Modern humans first arrived in Europe 43,000 years ago during the last ice age. One of the areas where they took up residence was the Swabian Jura in southern Germany. Excavated from the 1860s, six caves have revealed items dating from 43,000 to 33,000 years ago. Among them are carved figurines of animals (including cave lions, mammoths, horses and bovids), musical instruments and items of personal adornment. Other figurines depict creatures that are half animal, half human and there is one statuette of a woman. These archaeological sites feature some of the oldest figurative art worldwide and help shed light on the origins of human artistic development.
Criteria for inclusion as a World Heritage Site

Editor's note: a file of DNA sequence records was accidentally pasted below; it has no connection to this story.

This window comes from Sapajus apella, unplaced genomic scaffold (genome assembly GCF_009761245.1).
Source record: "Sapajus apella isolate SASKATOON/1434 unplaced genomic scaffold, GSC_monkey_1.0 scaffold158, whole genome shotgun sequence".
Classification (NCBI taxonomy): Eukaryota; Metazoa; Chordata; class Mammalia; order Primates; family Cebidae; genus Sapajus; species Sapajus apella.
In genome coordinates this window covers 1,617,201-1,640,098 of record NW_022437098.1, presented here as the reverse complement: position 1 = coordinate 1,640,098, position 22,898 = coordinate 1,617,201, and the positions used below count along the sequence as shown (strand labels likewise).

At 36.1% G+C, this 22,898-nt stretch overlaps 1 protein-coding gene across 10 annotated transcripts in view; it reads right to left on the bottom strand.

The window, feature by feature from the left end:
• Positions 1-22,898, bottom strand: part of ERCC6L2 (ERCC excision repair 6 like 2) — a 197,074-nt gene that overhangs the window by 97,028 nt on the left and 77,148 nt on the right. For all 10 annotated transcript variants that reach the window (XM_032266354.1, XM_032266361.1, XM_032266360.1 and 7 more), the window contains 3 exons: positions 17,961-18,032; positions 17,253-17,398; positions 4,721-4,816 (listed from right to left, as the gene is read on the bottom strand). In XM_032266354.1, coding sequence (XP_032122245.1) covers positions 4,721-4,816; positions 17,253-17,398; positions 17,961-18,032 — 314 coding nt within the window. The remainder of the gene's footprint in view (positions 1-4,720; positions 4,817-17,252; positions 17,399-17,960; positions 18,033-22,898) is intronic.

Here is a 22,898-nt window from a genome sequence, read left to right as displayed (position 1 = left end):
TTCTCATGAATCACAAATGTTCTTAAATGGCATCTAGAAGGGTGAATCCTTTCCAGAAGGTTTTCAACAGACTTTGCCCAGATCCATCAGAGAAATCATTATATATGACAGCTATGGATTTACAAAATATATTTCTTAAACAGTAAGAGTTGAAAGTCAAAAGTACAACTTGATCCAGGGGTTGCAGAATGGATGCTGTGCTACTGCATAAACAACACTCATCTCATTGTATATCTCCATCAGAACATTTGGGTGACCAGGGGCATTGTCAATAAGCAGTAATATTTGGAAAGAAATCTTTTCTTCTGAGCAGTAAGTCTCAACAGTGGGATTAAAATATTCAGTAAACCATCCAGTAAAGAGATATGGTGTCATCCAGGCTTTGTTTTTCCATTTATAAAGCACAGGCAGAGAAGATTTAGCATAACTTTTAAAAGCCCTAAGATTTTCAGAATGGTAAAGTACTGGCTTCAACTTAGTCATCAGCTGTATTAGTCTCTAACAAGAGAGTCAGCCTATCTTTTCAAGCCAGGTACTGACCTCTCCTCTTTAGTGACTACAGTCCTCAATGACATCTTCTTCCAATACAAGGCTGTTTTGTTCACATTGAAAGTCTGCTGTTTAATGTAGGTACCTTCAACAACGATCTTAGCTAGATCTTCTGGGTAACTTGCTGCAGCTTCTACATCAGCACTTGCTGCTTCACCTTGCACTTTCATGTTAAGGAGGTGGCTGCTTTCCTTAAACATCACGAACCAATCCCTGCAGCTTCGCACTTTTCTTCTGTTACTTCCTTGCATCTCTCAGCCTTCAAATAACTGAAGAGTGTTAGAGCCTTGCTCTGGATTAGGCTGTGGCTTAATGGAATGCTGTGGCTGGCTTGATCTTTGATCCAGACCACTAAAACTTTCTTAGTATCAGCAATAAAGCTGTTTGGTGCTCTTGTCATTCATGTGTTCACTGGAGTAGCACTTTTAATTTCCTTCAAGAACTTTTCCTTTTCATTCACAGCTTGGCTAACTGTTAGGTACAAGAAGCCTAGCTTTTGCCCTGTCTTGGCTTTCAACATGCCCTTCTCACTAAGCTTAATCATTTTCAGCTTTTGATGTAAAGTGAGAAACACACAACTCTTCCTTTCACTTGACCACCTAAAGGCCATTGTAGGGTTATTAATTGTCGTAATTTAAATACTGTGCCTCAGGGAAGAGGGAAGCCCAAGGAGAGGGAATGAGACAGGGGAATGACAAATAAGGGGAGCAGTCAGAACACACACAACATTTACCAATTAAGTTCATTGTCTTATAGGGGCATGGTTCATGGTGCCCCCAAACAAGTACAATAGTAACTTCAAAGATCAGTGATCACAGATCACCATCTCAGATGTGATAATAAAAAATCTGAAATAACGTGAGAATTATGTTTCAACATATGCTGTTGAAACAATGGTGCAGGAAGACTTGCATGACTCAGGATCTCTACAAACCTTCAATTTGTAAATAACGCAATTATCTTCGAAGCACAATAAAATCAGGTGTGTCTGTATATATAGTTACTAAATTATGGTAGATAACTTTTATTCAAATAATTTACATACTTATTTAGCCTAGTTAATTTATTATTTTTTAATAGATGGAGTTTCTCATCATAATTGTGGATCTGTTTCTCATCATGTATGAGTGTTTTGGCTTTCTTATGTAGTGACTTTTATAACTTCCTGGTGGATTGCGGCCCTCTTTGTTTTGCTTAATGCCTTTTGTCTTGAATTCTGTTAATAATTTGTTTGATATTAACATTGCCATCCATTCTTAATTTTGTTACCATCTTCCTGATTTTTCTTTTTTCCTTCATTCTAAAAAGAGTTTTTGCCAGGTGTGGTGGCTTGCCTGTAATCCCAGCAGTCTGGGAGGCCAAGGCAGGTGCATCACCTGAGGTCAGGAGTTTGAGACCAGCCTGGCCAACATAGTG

|iii||To bear a unique or at least exceptional testimony to a cultural tradition or to a civilization which is living or which has disappeared.||All|
|Kirchheim Natter Pads||2010||33.2km||site_ao|
|The Museum of Bread Culture||2013||16.6km||site_ao|
|The Most Beautiful Village Church in the World||2016||40.3km||site_ao|
|Ulm Minster (Ulmer Münster)||2012||16.7km||site_ao|
|Zum Guten Hirten||1966||19.2km||site_brutalism|
|Ulm School of Design (Hochschule für Gestaltung)||1950||13.6km||site_brutalism|
About the source: UNESCO
Within UNESCO's broad remit, this specialised agency of the UN works towards international cooperation agreements to secure the world's cultural and natural heritage, designating venues of exceptional value as World Heritage Sites.